This year marks the 100th anniversary of the publication of Ludwig von Mises’s seminal article, “Economic Calculation in the Socialist Commonwealth,” which marked the first salvo in what later became the socialist calculation debate. Though the contributions of F.A. Hayek to that debate, and to economic science more broadly, have been well recognized, what is somewhat forgotten today is that the fundamental contributions of another economist were also born out of the socialist calculation debate. I am referring to none other than Ronald Coase.
As Coase outlines in his Nobel Prize Address, he had been a student of Arnold Plant in the Department of Commerce at the LSE, who introduced him to Adam Smith’s invisible hand, and the role that the price system plays in coordinating the allocation of resources to their most valued uses without central direction. The insights of Coase, like Mises, were both motivated from the attempt by the Bolsheviks to implement central planning in Soviet Russia. As Coase writes, “Lenin had said that the economic system in Russia would be run as one big factory. However, many economists in the West maintained that this was an impossibility,” a claim first put forth by Mises in his 1920 article. “And yet there were factories in the West, and some of them were extremely large. How did one reconcile the views expressed by economists on the role of the pricing system and the impossibility of successful central economic planning with the existence of management and of these apparently planned societies, firms, operating within our own economy?” The answer put forth to this puzzle was what Coase referred to as the “costs of using the price mechanism,” (Coase 1992, 715). This concept, which later came to be known as “transaction costs,” was first expounded in his seminal article, “The Nature of the Firm” (1937) and later developed in subsequent articles, “The Federal Communications Commission” (1959) and “The Problem of Social Cost” (1960). But, it is interesting to note that Coase also states that “a large part of what we think of as economic activity is designed to accomplish what high transaction costs would otherwise prevent or to reduce transaction costs so that individuals can freely negotiate and we can take advantage of that diffused knowledge of which Hayek has told us” (1992: 716).
My point here is not to trace the historical origins of the parallel insights drawn by Mises and Coase, or other economists working in the Austrian tradition and the transaction-cost tradition for that matter. Rather what I wish to suggest here is that what Coase (not just Hayek) had been stressing in his insights learned from the socialist calculation debate cannot be fully appreciated without placing his contributions in the context of what Mises had claimed regarding the problem of economic calculation. Reframed within this context, I would argue that the concept of transaction costs can also be understood as the costs of engaging in economic calculation. However controversial my claim may seem, this reframing of transaction costs as the costs of associated with economic calculation has a precedent that can be found not only in Coase, but also in more recent insights made by economists working in the Austrian tradition (see Baird 2000; Piano and Rouanet 2018).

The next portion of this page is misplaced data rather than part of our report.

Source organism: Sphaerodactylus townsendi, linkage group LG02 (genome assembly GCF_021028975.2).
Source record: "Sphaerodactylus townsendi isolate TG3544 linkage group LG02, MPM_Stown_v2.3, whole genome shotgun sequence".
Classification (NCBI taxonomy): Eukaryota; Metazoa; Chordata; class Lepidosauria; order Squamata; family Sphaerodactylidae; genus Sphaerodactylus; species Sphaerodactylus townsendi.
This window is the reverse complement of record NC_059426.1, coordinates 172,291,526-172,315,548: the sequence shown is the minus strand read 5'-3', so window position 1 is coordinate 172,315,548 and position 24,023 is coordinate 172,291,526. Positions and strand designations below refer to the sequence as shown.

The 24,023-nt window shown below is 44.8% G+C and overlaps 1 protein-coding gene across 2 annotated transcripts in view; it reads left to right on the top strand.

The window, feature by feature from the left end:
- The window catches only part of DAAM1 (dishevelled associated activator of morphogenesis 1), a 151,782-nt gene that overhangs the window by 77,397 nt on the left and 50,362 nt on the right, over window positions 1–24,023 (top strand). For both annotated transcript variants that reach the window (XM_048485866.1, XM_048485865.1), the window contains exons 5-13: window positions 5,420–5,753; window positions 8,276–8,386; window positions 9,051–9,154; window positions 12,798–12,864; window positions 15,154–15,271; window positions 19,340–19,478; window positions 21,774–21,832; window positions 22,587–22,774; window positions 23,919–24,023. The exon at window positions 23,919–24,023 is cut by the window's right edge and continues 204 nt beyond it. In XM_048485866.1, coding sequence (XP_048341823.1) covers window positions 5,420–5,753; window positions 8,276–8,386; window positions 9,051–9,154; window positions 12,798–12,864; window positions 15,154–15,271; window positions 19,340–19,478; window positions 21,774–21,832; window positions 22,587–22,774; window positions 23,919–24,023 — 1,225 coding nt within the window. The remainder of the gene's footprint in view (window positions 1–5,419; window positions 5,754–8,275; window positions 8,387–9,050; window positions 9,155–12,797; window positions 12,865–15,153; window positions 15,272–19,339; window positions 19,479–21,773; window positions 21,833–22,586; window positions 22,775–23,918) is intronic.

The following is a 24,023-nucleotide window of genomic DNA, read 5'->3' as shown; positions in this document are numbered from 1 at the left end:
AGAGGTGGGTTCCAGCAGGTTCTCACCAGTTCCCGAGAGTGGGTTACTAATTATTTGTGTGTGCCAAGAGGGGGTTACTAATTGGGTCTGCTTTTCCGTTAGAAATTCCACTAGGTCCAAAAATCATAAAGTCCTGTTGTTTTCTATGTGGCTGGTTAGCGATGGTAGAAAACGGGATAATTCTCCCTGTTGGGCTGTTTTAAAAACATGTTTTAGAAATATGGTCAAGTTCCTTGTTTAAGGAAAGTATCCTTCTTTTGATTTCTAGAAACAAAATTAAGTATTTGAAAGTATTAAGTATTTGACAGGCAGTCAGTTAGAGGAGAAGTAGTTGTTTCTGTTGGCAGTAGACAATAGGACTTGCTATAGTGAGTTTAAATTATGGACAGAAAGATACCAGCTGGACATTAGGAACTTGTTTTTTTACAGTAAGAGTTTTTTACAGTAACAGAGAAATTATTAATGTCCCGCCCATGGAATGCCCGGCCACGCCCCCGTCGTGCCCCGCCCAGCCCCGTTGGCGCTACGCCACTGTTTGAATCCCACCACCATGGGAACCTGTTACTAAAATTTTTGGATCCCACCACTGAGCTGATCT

How do transaction costs relate to the problem of economic calculation? According to Coase, the most “obvious” transaction cost is “that of discovering what the relevant prices are” (1937: 390). The costs of pricing a good (i.e. transaction costs) are based, fundamentally, on the costs of defining and enforcing property rights in order to create the institutional conditions necessary for establishing exchange ratios, hence prices, in the first place. This also entails not only cost of negotiation and drawing up contracts between trading partners, but also discovering who are the relevant traders partners are, as well as discovering what are the actual attributes, such as quality, of the good or service being exchanged.